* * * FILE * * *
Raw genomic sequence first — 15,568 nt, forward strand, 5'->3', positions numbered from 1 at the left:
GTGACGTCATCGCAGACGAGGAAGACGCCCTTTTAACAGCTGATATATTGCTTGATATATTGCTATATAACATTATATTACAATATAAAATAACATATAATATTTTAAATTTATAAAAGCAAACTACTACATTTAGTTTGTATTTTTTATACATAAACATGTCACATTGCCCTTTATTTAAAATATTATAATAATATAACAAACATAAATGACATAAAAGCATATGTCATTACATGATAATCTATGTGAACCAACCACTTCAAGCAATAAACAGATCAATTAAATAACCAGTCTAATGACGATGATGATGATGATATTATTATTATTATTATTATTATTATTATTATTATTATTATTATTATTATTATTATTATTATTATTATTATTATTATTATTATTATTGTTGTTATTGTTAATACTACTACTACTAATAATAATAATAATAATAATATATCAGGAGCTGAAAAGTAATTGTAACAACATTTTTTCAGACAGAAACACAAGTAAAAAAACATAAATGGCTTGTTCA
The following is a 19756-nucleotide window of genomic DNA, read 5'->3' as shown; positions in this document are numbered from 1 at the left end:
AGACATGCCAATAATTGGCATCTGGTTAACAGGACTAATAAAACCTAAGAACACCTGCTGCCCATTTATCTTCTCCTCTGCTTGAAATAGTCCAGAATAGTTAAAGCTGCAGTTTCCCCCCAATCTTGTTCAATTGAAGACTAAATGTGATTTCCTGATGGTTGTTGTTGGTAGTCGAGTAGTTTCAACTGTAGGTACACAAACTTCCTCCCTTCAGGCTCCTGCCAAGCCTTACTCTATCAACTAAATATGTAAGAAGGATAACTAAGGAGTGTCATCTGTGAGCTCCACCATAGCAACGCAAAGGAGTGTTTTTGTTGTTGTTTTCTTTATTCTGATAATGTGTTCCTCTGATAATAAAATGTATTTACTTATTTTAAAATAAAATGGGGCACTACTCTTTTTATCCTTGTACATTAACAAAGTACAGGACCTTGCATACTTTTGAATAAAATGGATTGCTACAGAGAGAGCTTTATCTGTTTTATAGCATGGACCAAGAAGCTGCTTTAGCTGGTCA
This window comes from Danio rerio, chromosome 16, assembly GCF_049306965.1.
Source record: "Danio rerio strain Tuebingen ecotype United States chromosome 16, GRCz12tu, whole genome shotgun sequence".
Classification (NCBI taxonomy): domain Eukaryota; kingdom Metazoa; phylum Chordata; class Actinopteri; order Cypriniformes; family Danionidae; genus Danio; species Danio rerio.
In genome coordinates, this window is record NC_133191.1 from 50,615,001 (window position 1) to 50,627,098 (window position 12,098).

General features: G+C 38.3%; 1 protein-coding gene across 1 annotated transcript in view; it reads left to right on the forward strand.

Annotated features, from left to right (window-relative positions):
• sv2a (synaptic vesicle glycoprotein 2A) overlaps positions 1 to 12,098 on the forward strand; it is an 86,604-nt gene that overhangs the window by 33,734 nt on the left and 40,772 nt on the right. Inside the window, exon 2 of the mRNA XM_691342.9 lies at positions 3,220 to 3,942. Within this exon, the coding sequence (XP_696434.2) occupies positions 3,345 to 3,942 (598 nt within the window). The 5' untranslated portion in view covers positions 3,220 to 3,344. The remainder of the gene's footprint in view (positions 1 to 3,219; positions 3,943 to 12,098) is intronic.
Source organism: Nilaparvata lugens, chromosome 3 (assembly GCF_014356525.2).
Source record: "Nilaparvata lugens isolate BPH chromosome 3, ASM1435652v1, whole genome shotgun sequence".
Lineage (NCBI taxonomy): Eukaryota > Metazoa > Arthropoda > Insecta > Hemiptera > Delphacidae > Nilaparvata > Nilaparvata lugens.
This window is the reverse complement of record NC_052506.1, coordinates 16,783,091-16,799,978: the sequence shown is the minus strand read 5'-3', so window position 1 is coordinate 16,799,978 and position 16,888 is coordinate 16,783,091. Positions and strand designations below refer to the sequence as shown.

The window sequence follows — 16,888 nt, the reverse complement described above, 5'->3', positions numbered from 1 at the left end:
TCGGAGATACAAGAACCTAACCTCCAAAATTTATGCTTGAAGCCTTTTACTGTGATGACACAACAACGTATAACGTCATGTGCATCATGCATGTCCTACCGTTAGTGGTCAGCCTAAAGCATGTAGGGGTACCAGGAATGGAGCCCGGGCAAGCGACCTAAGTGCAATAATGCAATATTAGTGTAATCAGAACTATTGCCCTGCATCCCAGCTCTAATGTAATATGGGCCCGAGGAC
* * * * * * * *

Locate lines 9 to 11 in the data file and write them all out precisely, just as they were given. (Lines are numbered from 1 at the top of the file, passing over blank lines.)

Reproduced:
General features: G+C 38.3%; 1 protein-coding gene across 1 annotated transcript in view; it reads left to right on the forward strand.

Annotated features, from left to right (window-relative positions):
• sv2a (synaptic vesicle glycoprotein 2A) overlaps positions 1 to 12,098 on the forward strand; it is an 86,604-nt gene that overhangs the window by 33,734 nt on the left and 40,772 nt on the right. Inside the window, exon 2 of the mRNA XM_691342.9 lies at positions 3,220 to 3,942. Within this exon, the coding sequence (XP_696434.2) occupies positions 3,345 to 3,942 (598 nt within the window). The 5' untranslated portion in view covers positions 3,220 to 3,344. The remainder of the gene's footprint in view (positions 1 to 3,219; positions 3,943 to 12,098) is intronic.